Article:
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Abu Dhabi, UAESunday 23 September 2018

DIFC plans foundations for enhanced wealth management

Legal structure provides alternative to trusts for individuals, companies and family offices

The DIFC is competing with other regional financial centres to attract FinTech talent. Kamran Jebreili / AP
The DIFC is competing with other regional financial centres to attract FinTech talent. Kamran Jebreili / AP

The Dubai International Financial Centre (DIFC) will introduce a new legal structure for foundations in early 2018 to offer enhanced wealth management and succession planning options to individuals, family offices and companies in Dubai and elsewhere, following a similar move by Abu Dhabi Global Market (ADGM) two months ago.

The DIFC on Tuesday launched a consultation on a new foundations law, signaling the introduction of the legal structure in the Dubai-based freezone for the first time. It also launched a consultation on revisions to its existing law governing trusts.

The new foundation law is expected to come into effect during the first quarter of 2018, according to a spokeswoman for the DIFC. Interested parties will have until November 8 to submit comments on the new law, which draws of legislation from jurisdictions including the Netherlands and Luxembourg.

“The proposed new Trust Law and Foundations Law will significantly enhance DIFC’s wealth management proposition by ensuring that lifetime and succession planning for families at the Centre will have a robust legal status,” said DIFC governor Essa Kazim.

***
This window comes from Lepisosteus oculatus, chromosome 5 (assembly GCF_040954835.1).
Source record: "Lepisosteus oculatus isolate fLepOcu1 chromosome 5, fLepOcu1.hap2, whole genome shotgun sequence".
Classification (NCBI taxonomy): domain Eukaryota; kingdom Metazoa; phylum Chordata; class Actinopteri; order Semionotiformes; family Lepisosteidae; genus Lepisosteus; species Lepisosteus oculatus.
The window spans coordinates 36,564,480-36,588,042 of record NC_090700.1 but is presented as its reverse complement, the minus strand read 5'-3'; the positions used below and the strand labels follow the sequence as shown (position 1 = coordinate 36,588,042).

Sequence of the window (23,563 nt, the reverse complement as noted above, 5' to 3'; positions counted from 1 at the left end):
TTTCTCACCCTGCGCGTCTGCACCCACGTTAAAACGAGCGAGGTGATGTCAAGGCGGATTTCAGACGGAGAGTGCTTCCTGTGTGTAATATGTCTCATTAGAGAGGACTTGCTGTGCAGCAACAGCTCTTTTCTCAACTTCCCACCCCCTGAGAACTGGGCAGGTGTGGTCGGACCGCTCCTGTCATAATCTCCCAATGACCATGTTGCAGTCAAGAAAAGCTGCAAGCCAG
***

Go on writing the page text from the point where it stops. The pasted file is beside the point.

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ADGM offers foundations for wealth management

DIFC Courts launches new technical and construction disputes court

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A foundation is a corporate body with features and uses similar to a company but with similar features to a common law trust. The structure is an incorporated entity with a separate legal personality but one that, unlike a company, does not have shareholders.

Unlike a company, a foundation cannot carry out commercial activities, other than those necessary, ancillary or incidental to its purposes.

It typically holds assets in its own name on behalf of beneficiaries or for particular purposes, or both, and operates in accordance with a constitution.

Under the terms of the DIFC’s draft law, individuals and companies wishing to set up a foundation need not have a physical presence in the freezone, but will be required to conduct business via a DIFC-based registered agent.

Abu Dhabi's financial freezone ADGM introduced the UAE’s first legal structure for foundations in July, drawing on legislation from Guernsey and Jersey.

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